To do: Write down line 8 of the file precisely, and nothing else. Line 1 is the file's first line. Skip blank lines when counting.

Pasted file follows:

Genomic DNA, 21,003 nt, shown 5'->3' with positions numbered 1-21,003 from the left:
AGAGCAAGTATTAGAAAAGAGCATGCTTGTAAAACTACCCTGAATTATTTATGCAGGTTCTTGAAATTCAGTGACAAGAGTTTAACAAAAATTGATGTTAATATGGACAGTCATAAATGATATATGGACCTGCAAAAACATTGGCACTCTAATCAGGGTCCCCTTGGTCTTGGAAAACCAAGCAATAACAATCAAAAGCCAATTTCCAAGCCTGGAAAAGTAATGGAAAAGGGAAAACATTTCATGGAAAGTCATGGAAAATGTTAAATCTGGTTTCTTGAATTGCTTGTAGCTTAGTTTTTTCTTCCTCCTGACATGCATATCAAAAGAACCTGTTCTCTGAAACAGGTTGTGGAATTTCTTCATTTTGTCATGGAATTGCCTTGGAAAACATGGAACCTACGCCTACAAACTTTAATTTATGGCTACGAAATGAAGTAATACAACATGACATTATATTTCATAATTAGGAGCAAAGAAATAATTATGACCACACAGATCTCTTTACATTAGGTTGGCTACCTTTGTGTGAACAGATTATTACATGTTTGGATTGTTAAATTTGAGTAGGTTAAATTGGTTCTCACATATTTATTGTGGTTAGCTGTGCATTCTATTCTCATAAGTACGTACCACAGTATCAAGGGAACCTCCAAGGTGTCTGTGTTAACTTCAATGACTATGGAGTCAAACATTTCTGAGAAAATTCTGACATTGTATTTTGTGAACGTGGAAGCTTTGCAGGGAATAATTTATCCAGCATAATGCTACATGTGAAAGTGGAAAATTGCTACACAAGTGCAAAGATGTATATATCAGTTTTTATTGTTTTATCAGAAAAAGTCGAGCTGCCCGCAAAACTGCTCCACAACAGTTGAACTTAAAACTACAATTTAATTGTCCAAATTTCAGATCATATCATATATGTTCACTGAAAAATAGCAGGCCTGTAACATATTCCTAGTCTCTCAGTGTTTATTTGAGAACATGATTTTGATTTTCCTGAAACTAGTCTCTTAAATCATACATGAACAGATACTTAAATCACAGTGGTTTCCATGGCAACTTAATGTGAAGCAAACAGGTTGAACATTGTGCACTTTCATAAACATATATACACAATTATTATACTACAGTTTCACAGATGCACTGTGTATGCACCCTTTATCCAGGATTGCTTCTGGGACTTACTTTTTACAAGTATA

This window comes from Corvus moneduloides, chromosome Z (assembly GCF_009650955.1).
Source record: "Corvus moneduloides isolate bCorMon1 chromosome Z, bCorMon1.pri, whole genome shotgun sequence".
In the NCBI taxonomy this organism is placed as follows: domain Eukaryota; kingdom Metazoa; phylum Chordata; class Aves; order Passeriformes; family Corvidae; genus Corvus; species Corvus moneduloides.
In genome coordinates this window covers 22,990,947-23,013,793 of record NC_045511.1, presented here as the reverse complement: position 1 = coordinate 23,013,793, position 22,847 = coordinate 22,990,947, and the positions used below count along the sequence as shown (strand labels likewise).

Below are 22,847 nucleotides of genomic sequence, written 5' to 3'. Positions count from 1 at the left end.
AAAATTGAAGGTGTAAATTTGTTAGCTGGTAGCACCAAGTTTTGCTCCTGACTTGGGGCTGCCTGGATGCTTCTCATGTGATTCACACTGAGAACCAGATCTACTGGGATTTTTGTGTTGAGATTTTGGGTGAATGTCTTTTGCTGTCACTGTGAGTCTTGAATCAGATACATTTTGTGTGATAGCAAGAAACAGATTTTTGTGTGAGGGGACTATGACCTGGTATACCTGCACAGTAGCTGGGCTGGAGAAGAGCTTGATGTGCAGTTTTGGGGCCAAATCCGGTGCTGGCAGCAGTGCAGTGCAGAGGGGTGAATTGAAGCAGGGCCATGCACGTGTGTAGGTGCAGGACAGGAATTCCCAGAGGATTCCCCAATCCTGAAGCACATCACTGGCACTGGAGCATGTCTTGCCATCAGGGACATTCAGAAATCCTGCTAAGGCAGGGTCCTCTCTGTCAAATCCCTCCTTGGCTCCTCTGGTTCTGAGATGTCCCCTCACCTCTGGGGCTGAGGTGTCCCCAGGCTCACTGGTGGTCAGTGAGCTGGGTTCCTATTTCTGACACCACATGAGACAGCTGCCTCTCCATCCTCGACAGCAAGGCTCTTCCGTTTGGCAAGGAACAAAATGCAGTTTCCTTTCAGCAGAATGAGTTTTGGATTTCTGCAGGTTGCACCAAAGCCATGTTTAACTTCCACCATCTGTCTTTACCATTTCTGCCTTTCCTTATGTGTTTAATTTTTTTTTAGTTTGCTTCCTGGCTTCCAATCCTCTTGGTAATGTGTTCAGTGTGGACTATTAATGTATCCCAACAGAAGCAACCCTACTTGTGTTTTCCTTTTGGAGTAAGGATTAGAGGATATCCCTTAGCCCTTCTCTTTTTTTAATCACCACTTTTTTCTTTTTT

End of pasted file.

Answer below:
AAAATTGAAGGTGTAAATTTGTTAGCTGGTAGCACCAAGTTTTGCTCCTGACTTGGGGCTGCCTGGATGCTTCTCATGTGATTCACACTGAGAACCAGATCTACTGGGATTTTTGTGTTGAGATTTTGGGTGAATGTCTTTTGCTGTCACTGTGAGTCTTGAATCAGATACATTTTGTGTGATAGCAAGAAACAGATTTTTGTGTGAGGGGACTATGACCTGGTATACCTGCACAGTAGCTGGGCTGGAGAAGAGCTTGATGTGCAGTTTTGGGGCCAAATCCGGTGCTGGCAGCAGTGCAGTGCAGAGGGGTGAATTGAAGCAGGGCCATGCACGTGTGTAGGTGCAGGACAGGAATTCCCAGAGGATTCCCCAATCCTGAAGCACATCACTGGCACTGGAGCATGTCTTGCCATCAGGGACATTCAGAAATCCTGCTAAGGCAGGGTCCTCTCTGTCAAATCCCTCCTTGGCTCCTCTGGTTCTGAGATGTCCCCTCACCTCTGGGGCTGAGGTGTCCCCAGGCTCACTGGTGGTCAGTGAGCTGGGTTCCTATTTCTGACACCACATGAGACAGCTGCCTCTCCATCCTCGACAGCAAGGCTCTTCCGTTTGGCAAGGAACAAAATGCAGTTTCCTTTCAGCAGAATGAGTTTTGGATTTCTGCAGGTTGCACCAAAGCCATGTTTAACTTCCACCATCTGTCTTTACCATTTCTGCCTTTCCTTATGTGTTTAATTTTTTTTTAGTTTGCTTCCTGGCTTCCAATCCTCTTGGTAATGTGTTCAGTGTGGACTATTAATGTATCCCAACAGAAGCAACCCTACTTGTGTTTTCCTTTTGGAGTAAGGATTAGAGGATATCCCTTAGCCCTTCTCTTTTTTTAATCACCACTTTTTTCTTTTTT